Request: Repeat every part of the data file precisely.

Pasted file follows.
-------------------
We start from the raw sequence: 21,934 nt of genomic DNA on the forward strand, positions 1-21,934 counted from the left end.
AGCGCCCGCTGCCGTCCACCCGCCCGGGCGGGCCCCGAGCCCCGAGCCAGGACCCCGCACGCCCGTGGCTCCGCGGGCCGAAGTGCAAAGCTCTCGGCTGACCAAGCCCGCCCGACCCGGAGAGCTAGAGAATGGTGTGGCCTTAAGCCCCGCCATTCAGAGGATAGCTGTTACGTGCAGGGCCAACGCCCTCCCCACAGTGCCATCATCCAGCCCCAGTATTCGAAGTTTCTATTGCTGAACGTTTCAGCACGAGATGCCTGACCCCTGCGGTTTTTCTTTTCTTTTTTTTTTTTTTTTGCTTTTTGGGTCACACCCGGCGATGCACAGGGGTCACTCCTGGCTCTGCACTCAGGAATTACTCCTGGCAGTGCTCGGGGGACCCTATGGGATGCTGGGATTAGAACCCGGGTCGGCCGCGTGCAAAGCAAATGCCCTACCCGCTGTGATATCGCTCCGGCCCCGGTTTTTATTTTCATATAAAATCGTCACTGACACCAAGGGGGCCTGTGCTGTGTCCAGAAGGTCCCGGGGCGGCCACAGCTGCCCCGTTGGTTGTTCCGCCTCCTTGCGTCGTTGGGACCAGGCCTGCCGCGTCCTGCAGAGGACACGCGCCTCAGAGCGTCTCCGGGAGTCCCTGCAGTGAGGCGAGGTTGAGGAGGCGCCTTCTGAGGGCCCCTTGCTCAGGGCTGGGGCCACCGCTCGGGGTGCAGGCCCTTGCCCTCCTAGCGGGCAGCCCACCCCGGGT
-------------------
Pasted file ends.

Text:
We start from the raw sequence: 21,934 nt of genomic DNA on the forward strand, positions 1-21,934 counted from the left end.
AGCGCCCGCTGCCGTCCACCCGCCCGGGCGGGCCCCGAGCCCCGAGCCAGGACCCCGCACGCCCGTGGCTCCGCGGGCCGAAGTGCAAAGCTCTCGGCTGACCAAGCCCGCCCGACCCGGAGAGCTAGAGAATGGTGTGGCCTTAAGCCCCGCCATTCAGAGGATAGCTGTTACGTGCAGGGCCAACGCCCTCCCCACAGTGCCATCATCCAGCCCCAGTATTCGAAGTTTCTATTGCTGAACGTTTCAGCACGAGATGCCTGACCCCTGCGGTTTTTCTTTTCTTTTTTTTTTTTTTTTGCTTTTTGGGTCACACCCGGCGATGCACAGGGGTCACTCCTGGCTCTGCACTCAGGAATTACTCCTGGCAGTGCTCGGGGGACCCTATGGGATGCTGGGATTAGAACCCGGGTCGGCCGCGTGCAAAGCAAATGCCCTACCCGCTGTGATATCGCTCCGGCCCCGGTTTTTATTTTCATATAAAATCGTCACTGACACCAAGGGGGCCTGTGCTGTGTCCAGAAGGTCCCGGGGCGGCCACAGCTGCCCCGTTGGTTGTTCCGCCTCCTTGCGTCGTTGGGACCAGGCCTGCCGCGTCCTGCAGAGGACACGCGCCTCAGAGCGTCTCCGGGAGTCCCTGCAGTGAGGCGAGGTTGAGGAGGCGCCTTCTGAGGGCCCCTTGCTCAGGGCTGGGGCCACCGCTCGGGGTGCAGGCCCTTGCCCTCCTAGCGGGCAGCCCACCCCGGGT